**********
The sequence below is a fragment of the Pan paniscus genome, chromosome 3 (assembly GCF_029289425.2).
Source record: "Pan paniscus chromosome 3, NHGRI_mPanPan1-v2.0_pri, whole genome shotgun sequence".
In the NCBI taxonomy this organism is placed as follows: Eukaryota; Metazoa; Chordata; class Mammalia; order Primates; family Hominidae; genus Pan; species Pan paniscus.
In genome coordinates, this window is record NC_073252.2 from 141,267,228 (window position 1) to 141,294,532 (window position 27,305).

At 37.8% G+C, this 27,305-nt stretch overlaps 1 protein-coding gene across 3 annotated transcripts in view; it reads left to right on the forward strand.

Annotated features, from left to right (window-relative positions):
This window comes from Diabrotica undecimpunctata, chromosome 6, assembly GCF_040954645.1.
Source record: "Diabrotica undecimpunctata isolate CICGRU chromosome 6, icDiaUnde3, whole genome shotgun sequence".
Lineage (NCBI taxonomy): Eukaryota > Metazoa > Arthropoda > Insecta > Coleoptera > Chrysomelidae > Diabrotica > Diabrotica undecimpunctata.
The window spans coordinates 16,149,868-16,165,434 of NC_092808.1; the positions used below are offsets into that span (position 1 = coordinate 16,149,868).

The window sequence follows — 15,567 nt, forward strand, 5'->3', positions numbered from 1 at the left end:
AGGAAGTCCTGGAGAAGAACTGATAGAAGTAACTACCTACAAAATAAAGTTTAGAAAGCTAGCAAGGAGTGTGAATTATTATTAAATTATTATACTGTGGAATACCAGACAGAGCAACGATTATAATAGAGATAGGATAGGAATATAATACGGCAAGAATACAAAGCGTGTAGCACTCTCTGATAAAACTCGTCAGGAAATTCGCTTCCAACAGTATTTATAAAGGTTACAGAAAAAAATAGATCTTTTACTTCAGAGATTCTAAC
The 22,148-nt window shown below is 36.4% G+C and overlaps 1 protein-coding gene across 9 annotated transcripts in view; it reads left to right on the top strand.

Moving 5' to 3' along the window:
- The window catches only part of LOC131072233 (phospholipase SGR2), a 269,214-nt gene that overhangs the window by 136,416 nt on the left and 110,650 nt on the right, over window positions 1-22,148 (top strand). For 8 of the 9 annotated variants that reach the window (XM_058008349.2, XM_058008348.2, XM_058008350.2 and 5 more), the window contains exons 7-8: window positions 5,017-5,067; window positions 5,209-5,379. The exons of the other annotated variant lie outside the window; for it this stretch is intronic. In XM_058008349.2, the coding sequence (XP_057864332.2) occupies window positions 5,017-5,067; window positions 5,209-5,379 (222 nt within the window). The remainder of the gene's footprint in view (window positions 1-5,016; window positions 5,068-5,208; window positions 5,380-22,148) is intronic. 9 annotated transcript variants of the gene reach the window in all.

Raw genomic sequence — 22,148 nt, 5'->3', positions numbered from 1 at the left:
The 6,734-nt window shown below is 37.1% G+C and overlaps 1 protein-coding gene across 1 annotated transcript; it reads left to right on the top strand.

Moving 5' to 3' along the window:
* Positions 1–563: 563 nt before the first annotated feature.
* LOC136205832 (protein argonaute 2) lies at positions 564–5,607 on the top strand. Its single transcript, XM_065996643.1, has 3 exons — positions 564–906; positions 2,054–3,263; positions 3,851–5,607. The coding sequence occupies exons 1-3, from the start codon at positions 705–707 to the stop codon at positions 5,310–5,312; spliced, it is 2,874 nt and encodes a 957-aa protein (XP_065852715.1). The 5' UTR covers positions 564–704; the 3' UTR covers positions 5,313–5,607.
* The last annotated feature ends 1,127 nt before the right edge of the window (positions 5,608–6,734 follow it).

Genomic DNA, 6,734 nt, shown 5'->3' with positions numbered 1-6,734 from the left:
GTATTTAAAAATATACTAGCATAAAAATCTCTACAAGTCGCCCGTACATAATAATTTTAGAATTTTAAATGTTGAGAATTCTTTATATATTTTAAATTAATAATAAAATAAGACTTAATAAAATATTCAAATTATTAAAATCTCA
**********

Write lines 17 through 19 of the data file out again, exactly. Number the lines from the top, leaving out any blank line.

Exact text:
The 6,734-nt window shown below is 37.1% G+C and overlaps 1 protein-coding gene across 1 annotated transcript; it reads left to right on the top strand.

Moving 5' to 3' along the window:
* Positions 1–563: 563 nt before the first annotated feature.